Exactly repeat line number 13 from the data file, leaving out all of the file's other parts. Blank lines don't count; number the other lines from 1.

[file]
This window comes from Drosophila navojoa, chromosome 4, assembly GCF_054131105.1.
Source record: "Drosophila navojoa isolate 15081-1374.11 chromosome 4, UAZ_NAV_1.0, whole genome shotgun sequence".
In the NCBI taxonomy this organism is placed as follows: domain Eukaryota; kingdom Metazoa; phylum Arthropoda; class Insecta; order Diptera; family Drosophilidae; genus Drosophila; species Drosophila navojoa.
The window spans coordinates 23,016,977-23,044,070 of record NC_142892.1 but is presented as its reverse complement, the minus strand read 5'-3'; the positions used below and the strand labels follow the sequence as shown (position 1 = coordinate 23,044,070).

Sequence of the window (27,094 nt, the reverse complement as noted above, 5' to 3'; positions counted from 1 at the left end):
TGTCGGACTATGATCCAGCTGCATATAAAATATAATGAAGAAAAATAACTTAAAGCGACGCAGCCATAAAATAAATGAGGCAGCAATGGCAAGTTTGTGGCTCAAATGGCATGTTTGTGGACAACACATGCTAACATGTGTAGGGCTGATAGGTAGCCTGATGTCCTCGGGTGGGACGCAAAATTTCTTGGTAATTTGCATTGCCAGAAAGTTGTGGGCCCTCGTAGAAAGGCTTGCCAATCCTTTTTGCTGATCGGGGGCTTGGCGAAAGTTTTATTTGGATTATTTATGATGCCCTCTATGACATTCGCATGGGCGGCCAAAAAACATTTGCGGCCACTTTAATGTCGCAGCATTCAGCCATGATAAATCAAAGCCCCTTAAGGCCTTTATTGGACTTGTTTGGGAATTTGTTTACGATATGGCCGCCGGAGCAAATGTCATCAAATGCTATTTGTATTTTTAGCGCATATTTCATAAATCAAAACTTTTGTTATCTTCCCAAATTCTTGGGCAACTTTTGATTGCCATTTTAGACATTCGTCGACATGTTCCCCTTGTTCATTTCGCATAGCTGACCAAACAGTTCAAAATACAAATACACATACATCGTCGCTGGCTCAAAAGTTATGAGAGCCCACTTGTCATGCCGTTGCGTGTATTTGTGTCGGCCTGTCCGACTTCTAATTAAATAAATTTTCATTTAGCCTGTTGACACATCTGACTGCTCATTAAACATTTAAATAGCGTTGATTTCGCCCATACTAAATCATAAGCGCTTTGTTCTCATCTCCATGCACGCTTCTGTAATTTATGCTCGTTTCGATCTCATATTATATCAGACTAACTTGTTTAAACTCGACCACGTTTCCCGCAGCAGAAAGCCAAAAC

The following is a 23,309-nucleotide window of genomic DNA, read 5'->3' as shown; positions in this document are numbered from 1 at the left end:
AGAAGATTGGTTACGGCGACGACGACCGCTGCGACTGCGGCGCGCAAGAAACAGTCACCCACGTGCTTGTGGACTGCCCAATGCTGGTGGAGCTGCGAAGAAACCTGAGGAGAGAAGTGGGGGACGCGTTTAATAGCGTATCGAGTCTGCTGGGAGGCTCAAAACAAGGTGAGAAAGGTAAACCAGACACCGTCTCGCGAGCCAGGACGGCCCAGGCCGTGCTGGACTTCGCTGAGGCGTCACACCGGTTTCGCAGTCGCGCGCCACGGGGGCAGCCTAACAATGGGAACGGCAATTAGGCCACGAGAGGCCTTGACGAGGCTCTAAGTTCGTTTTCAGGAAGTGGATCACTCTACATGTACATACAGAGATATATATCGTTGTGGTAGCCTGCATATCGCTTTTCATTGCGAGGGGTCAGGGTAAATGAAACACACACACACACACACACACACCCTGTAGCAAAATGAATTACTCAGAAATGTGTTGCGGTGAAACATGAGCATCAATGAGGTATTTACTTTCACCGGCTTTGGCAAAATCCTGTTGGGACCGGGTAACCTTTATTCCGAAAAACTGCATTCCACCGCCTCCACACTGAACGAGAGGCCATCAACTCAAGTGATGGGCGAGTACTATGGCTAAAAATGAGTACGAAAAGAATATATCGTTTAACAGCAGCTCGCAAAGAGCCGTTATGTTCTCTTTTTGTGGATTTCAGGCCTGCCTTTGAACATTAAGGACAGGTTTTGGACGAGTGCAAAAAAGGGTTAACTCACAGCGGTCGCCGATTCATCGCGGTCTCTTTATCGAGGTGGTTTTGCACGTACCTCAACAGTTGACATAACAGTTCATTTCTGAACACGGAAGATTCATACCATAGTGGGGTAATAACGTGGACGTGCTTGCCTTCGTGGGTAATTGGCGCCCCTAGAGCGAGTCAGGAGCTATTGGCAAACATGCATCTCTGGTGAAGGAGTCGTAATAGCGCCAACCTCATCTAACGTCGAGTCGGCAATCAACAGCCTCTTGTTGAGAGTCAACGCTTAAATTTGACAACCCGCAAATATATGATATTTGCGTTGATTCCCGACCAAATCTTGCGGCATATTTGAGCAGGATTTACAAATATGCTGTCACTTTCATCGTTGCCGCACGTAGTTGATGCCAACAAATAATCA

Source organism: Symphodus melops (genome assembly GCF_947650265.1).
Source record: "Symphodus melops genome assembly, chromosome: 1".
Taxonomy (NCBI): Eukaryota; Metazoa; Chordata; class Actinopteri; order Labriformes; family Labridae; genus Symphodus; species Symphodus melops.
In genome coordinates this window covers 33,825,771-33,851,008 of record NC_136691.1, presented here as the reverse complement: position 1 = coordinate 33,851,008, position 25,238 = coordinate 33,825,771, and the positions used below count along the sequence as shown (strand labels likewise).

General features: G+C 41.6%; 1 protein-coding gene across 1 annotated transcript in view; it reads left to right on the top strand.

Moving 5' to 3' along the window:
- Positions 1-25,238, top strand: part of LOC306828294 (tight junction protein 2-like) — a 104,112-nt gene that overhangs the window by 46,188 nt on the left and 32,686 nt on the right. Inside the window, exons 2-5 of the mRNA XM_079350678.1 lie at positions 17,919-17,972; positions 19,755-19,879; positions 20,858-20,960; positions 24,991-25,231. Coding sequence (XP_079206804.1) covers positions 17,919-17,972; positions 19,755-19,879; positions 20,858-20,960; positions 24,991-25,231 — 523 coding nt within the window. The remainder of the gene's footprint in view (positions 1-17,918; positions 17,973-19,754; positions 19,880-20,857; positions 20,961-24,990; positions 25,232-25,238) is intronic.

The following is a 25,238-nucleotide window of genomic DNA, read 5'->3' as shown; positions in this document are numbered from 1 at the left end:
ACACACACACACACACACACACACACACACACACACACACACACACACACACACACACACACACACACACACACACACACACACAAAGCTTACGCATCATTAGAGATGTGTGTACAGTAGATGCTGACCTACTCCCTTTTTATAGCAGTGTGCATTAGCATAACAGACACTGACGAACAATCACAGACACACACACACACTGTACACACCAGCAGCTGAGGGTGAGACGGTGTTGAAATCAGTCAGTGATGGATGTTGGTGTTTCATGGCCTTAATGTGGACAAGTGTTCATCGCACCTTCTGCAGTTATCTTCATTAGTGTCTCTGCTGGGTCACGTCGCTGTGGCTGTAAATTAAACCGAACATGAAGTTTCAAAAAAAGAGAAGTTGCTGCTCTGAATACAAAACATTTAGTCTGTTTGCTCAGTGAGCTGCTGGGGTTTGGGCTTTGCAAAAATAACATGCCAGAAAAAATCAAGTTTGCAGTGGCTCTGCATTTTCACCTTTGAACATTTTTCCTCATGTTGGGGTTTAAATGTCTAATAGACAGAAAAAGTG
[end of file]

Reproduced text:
General features: G+C 41.6%; 1 protein-coding gene across 1 annotated transcript in view; it reads left to right on the top strand.